How To Stop Your Church From Growing Old (Orange Conference 2014 Talk Notes)

So how do you stop your church from growing old…you know, to the point where you’re all 60 years old and wondering what happened to all the young families?

It’s a question every church leader either struggles with, or ought to struggle with.

This week I’m excited to be speaking at the Orange Conference in Atlanta Georgia.

As a way of serving those who attend my talks I’ll be posting the outline to each session here on the blog.

Even if you don’t attend the conference, I hope you can glean a few insights from them that might help you lead better now.  And if you’re in the session, you won’t have to guess what that pesky blank you forgot to fill in was all about.

So here’s the outline for my talk on how to stop your church from growing old.

Synopsis

It’s so easy for churches to lose touch with what families are going through. In this session, we’ll look at practical ways to make sure your church keeps speaking “family” through the generations, both in terms of content and in how you structure yourself to stay relevant.

1. How did we get here?

a. Irrelevance is always subtle but inevitable.

b. The bacon cheeseburger syndrome: everyone wants your church to grow…just not change.

c. The Google syndrome: the greatest enemy of your future success is your current success.

2. How do we get out of here?

a. Match your model to your mission. In most churches, the model doesn’t not match the mission.

b. Recruit next generation leaders to help you do it. The most effective strategies to reach the next generation will likely not come from the current generation.

c. Adopt a strategy to intentionally reach families.

3. Where do we go from here?

1. Design a main worship services that engages teenagers.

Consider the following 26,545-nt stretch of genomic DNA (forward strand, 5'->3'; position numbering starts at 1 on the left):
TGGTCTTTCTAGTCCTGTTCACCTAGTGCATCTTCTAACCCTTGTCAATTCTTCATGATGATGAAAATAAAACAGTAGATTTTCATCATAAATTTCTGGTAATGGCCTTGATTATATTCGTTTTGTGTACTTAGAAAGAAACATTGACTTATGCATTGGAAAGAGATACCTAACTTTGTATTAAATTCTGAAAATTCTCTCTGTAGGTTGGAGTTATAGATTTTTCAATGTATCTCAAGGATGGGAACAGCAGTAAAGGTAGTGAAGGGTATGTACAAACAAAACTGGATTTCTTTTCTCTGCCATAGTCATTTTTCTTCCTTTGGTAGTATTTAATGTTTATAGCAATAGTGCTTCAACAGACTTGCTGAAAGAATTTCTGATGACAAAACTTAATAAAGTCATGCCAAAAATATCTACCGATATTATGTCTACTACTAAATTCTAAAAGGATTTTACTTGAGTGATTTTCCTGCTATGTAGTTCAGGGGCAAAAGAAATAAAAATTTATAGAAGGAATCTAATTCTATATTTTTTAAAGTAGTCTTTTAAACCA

2. Decide you are not going to try to please everyone.

3. Develop an intentional strategy to impact families.

i.  Resource your family ministry team.

ii.  Synchronize your team around a master plan designed to reach families.

iii.  Refine your message.

iv.  Elevate community.

v.  Partner with parents.

Want to go deeper? These related posts may be helpful:

11 Traits of Churches That Will Impact the Future

9 Signs your Church Is Ready to Reach Unchurched People

7 reasons Churches that Want to Reach Unchurched People Don’t 

Further Information:

Think Orange by Reggie Joiner

Parenting Beyond Your Capacity by Reggie Joiner and Carey Nieuwhof

Lead Small by Reggie Joiner and Tom Shefchunas

Creating a Lead Small Culture by Reggie Joiner, Kristen Ivy and Elle Campbell

Deep and Wide by Andy Stanley

Leading Change Without Losing It by Carey Nieuwhof

Want to stay completely on top of things? Sign up for my email list (near the upper right under my photo).

You’ll get a free ebook on reaching unchurched people, plus every post via email in a weekly digest and bonuses I send to my subscribers from time to time that no one else gets. 

Got questions or thoughts you’d like to share? Leave a comment!

Starting a Church For Unchurched Families (Orange Conference 2014 Talk Notes)

Want to reach young families, but not sure how to approach post-modern, post-Christian families who live in your neighbourhood? This post is for you.

This week I’m excited to be speaking at the Orange Conference in Atlanta Georgia.

As a way of serving those who attend my talks I’ll be posting the outline to each session here on the blog.

Even if you don’t attend the conference, I hope you can glean a few insights from them that might help you lead better now.  And if you’re in the session, you won’t have to guess what that pesky blank you forgot to fill in was all about.

Here’s my talk outline on Starting a Church for Unchurched Families.

 

Synopsis

You’ve probably figured out by now that the beliefs and value systems of an “unchurched person” are different than they were ten years ago.OC 14 YES

You also might have noticed that families in your community aren’t what they used to be. So, with all the change, how do you create a ministry to effectively reach the families in your community?

In this breakout, we’ll look at 12 characteristics of today’s unchurched families and discuss what these characteristics mean for your ministry.

 

Family in a Post-Modern, Post-Christian Culture

 1. In the world of family, ­­­everything’s changing.

2. It’s almost impossible to reach people you don’t like or understand.